Since the start of 2022, interest rates have been on the rise due to consistent rate hikes by the Federal Reserve. These rate hikes tend to affect the market, which is why investors should be aware of what rising interest rates typically mean. In this article, you’ll learn about rising interest rates and what they mean for the stock market.
What Are Interest Rates?
- Interest rates are the total amount that a lender will charge for people or institutions that borrow money. Lenders charge interest rates to lower their risk of lending money. When an individual or company is considered to be a higher risk, it’s likely that the lender will charge a higher interest rate.
- Banks will also charge interest for money that’s lent to banks and financial institutions. This is referred to as the federal funds rate, which serves as the basis for the interest rates that individuals and consumers must pay. If it costs more for banks to borrow money, it will cost more for consumers to borrow money from these banks.
How Does the Fed Funds Rate Work?
The Federal Reserve’s primary goal is to keep inflation at a level of 2-3%. In October 2022, inflation is at just over 8%, which indicates that inflation is far higher than the Federal Reserve would like it to be. When inflation is at 2-3%, it’s believed that wages will rise, unemployment levels will be low, and the economy will grow. However, outside influences tend to cause inflation to drop below or rise higher than the preferred target.
At the moment, inflation is exceedingly high as a result of supply chain problems, monetary policy issues derived from the COVID-19 pandemic, and wage growth. A similar period of inflation occurred throughout the 1980s. At that time, monetary policy problems, high unemployment levels, and an ongoing oil crisis were the primary reasons for inflation.
In the event that inflation rises above the target range, it’s common for the Federal Reserve to increase interest rates in the hope that inflation will drop. In this scenario, it becomes more difficult for businesses to borrow money, which results in the economy slowing down by a considerable amount. Individual borrowers will also borrow less because of higher interest rates. Over an extended period of time, inflation should begin to drop because of these actions.
At times when inflation is below the aforementioned target range, it’s possible for the Federal Reserve to decrease interest rates, which results in quicker growth, more hiring, and a larger increase in wages. Companies tend to produce more products when people have money to spend, which fosters growth in the economy.
What Occurs When Interest Rates Increase?
When interest rates rise because of the increase to the fed funds rate by the Federal Reserve, short-term borrowing expenses become much higher for banks and other financial institutions. The banks will then charge higher interest rates to individual buyers and companies that are looking to borrow money.
Consumers tend to be impacted the most with higher interest rates on mortgages and credit cards. Loans with variable interest rates can be particularly damaging to a person’s finances in this scenario. Bills must still be paid, which results in households having a lower amount of disposable income.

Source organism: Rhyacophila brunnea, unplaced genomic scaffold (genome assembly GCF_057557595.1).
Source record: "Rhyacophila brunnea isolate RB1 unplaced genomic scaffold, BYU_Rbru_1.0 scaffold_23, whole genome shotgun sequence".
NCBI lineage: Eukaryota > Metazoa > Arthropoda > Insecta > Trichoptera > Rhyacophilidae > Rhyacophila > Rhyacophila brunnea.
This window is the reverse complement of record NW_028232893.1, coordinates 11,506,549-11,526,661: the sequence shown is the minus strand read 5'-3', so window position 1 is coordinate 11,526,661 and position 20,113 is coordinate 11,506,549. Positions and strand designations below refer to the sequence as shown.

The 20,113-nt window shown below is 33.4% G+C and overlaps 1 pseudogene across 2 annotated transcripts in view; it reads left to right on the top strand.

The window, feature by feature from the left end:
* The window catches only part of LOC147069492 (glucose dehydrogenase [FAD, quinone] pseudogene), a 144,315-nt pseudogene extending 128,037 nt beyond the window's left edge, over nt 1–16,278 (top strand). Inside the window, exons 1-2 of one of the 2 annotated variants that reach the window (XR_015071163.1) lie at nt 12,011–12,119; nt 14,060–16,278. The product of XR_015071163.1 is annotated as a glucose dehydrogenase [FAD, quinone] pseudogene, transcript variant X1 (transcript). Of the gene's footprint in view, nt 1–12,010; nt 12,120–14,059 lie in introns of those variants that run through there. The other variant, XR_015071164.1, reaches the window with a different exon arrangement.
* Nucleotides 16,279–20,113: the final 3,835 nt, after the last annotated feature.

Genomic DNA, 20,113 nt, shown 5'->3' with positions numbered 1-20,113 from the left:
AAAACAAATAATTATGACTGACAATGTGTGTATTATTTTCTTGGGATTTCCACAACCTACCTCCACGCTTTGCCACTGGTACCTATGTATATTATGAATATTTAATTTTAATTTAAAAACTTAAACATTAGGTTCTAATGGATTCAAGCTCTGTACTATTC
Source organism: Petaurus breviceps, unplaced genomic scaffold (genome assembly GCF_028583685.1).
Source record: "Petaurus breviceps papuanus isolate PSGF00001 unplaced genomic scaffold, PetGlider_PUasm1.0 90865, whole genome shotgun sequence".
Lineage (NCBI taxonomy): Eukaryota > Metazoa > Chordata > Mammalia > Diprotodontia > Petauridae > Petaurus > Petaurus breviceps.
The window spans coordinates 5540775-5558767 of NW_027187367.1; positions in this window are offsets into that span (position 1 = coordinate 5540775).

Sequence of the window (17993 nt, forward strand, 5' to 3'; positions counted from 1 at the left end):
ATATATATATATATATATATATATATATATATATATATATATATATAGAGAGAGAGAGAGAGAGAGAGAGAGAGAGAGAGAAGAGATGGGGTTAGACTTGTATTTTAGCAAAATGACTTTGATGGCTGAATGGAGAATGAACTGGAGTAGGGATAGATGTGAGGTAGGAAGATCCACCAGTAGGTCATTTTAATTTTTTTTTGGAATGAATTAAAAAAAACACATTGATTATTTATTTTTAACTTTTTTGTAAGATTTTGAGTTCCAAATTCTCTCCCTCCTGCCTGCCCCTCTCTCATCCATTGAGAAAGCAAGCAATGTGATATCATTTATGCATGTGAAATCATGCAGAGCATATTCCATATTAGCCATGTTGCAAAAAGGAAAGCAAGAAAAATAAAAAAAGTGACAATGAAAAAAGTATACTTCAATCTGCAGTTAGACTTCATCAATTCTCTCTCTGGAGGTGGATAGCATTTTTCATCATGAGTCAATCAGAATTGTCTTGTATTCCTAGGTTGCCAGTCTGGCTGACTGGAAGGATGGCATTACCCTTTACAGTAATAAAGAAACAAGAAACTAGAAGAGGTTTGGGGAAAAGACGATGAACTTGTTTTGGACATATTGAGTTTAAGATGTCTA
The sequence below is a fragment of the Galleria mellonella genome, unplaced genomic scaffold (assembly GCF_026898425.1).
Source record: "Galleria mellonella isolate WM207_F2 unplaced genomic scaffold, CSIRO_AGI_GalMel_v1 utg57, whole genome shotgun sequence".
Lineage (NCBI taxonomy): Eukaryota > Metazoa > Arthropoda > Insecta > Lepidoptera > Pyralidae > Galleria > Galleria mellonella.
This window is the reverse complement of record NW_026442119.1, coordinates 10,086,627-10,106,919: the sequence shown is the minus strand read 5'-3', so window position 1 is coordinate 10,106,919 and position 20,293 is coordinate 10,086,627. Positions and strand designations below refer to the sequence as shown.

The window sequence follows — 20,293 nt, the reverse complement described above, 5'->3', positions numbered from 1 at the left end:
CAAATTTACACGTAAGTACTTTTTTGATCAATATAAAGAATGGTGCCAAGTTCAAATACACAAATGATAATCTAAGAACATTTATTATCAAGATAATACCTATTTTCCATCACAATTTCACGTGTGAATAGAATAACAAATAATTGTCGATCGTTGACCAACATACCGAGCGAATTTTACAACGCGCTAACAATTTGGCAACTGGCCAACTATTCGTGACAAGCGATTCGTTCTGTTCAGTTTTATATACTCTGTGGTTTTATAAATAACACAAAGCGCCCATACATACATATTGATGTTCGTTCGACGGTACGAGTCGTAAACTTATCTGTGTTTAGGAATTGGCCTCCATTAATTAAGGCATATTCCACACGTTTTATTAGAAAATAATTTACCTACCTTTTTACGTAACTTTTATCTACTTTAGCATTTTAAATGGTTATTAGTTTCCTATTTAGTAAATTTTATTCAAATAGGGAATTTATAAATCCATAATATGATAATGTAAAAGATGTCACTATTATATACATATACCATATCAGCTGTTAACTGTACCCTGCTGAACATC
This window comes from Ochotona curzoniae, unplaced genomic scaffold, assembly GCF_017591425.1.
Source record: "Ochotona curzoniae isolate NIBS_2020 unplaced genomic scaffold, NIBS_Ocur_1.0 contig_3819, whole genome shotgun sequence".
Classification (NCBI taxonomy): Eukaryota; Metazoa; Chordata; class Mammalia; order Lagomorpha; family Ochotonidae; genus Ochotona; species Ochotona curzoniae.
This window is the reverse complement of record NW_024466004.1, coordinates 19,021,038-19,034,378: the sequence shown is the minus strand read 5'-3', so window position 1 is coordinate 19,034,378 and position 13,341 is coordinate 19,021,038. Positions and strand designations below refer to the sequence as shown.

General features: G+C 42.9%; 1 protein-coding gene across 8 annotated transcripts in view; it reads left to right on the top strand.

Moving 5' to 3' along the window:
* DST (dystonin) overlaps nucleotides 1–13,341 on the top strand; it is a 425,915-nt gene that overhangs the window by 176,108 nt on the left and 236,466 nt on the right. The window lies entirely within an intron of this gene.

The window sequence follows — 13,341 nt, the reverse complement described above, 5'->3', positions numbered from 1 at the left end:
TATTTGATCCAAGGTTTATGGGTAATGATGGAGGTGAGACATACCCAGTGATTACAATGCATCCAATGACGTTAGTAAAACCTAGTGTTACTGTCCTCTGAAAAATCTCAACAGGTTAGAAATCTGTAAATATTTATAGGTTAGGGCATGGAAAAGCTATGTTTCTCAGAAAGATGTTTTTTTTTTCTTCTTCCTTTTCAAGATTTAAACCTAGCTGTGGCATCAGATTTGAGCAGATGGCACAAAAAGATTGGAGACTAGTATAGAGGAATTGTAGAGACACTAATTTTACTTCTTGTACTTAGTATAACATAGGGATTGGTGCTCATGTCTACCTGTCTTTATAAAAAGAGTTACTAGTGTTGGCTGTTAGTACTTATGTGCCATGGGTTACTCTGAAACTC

If consumers don’t spend their money, businesses won’t receive as much revenues, which will also result in profits shrinking. When a business doesn’t earn as much revenues, stock prices for these businesses usually drop considerably. Keep in mind that businesses usually make quarterly forecasts on what they expect their revenues and profits to be at the end of the quarter. If the actual numbers are lower than the forecasts, the company’s value will invariably drop for a short period of time.
What Do Higher Interest Rates Indicate for the Stock Market?
In the majority of situations, higher interest rates usually lead to a decline in the stock market’s value. As mentioned previously, rising interest rates lead to companies borrowing less money as well as slower growth. This particular issue can affect the entire market.
For instance, let’s say that an individual investor decides to purchase shares of a technology stock under the belief that it will grow annually by around 10-12%. In the event that interest rates increase, growth projections could decrease to 5-7%, which makes the investor’s holdings far less valuable than anticipated.
In this scenario, the investor might believe that the risk is too high for lower return, which means that they could decide to place their funds into low-risk bonds. When a large number of investors take this action around the same time, the demand associated with the stock in question will decrease, which results in a drop of the price.
As for the bond market, prices usually increase when more investors place their money into the sector. Yields will also drop. Keep in mind that the overall market worsening doesn’t mean that every single stock will drop in value. Some will perform exceedingly well as a result of the increasing interest rates.
Your goal as an investor should be to examine the entire economy to determine how rising rates are affecting the market and if these effects will change any time soon. Even though the market usually performs worse when interest rates are high, taking the right approach to investing may give you the opportunity to hedge your portfolio against inflation.